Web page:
« Randi Proposes Hiring Freeze | Main | California Teachers Get Free Speech Protection »

Mass. Teachers Win Appeal Over Fluency Testing

An appeals court ruled earlier this week that three Lowell, Mass., teachers were improperly dismissed from their jobs following a district-administered English fluency test. The three teachers are non-native English speakers.

Massachusetts, in 2002, required all public school teachers of subject-matter classes to be fluent and literate in English.

The court found that the Lowell school district did not follow state regulations, which specify that teachers' grasp of English should be evaluated through classroom observation and personal interviews.

It's an interesting case, and I'm not sure how many other states have similar laws on the books. The "highly qualified" teacher provisions of NCLB don't really seem to speak directly to this issue. ELL teachers must be fluent in English and demonstrate competency in the subjects they teach, but there's not much in the federal law saying how states should ensure all their teachers are literate in English.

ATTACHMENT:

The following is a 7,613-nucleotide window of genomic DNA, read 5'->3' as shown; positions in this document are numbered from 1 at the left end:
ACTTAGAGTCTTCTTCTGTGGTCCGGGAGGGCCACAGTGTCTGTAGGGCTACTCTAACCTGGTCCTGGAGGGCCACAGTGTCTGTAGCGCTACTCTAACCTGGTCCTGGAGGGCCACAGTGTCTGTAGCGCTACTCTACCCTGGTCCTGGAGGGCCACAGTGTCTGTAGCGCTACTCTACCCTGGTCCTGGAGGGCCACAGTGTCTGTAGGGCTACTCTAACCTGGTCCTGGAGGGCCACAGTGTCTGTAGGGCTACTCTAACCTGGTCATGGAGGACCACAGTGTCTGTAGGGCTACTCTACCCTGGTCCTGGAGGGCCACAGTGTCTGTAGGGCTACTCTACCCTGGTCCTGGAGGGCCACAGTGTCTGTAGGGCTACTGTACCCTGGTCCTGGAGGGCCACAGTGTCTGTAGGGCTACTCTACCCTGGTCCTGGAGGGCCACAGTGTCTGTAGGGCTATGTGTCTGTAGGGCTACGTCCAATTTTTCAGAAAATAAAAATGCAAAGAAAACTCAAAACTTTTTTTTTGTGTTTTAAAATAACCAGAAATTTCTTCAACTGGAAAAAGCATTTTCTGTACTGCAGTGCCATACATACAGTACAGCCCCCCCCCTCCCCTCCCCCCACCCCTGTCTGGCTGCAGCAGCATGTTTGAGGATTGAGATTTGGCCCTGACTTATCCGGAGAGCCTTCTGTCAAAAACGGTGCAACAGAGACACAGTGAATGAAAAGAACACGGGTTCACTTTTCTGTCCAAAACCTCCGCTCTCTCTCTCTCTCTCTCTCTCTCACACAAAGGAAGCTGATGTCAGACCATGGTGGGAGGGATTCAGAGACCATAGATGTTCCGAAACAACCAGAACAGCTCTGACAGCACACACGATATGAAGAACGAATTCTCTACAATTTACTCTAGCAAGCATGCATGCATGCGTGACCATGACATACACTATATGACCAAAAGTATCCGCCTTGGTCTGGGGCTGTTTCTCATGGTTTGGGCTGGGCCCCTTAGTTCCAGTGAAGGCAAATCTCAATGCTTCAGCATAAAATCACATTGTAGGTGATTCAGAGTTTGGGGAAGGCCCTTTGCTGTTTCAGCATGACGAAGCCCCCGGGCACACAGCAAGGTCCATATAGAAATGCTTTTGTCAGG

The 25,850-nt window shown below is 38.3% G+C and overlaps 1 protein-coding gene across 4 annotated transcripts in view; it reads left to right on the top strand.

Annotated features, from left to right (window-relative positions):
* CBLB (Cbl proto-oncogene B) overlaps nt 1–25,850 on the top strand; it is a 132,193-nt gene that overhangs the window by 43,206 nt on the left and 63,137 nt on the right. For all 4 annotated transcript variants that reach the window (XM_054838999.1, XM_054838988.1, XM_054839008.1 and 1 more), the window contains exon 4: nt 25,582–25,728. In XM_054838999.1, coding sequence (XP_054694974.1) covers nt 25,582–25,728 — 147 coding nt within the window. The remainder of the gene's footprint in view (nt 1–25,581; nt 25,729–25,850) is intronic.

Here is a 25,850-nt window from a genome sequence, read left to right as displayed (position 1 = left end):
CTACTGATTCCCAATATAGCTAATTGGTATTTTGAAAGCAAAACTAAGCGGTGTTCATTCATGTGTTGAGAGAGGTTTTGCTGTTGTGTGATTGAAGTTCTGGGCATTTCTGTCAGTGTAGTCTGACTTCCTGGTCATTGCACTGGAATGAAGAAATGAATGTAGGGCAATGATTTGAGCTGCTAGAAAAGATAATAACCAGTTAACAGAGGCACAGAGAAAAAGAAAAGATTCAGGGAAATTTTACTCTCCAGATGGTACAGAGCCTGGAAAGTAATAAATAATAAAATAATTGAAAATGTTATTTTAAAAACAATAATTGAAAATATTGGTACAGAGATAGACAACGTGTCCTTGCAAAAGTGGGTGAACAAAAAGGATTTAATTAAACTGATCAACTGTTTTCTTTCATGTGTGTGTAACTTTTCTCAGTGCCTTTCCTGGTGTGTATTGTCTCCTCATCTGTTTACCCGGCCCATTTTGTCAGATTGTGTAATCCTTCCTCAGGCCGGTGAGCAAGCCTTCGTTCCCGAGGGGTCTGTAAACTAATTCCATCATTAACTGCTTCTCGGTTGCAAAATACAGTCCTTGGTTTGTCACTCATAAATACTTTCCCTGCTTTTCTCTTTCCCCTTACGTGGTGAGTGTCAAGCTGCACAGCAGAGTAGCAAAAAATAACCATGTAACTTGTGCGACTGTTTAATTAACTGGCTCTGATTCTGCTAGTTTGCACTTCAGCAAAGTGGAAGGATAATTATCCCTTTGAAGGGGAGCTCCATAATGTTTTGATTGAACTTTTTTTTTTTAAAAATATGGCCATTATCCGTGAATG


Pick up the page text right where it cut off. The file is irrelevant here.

You must be logged in to leave a comment. Login |  Register
Ground Rules for Posting
We encourage lively debate, but please be respectful of others. Profanity and personal attacks are prohibited. By commenting, you are agreeing to abide by our user agreement.
All comments are public.

Follow This Blog

Advertisement

Most Viewed on Education Week

Categories

Archives

Recent Comments

  • lauren: cell phones are what kids crave on they need a read more
  • enjoyjd: One of the most frustrating things for me, when my read more
  • marty: I was once a superb teacher. Students loved me, parents read more
  • J. S. Gephardt: I totally agree that teachers should be evaluated on a read more
  • Lisa: Senority... most parents want their children in a seasoned teachers read more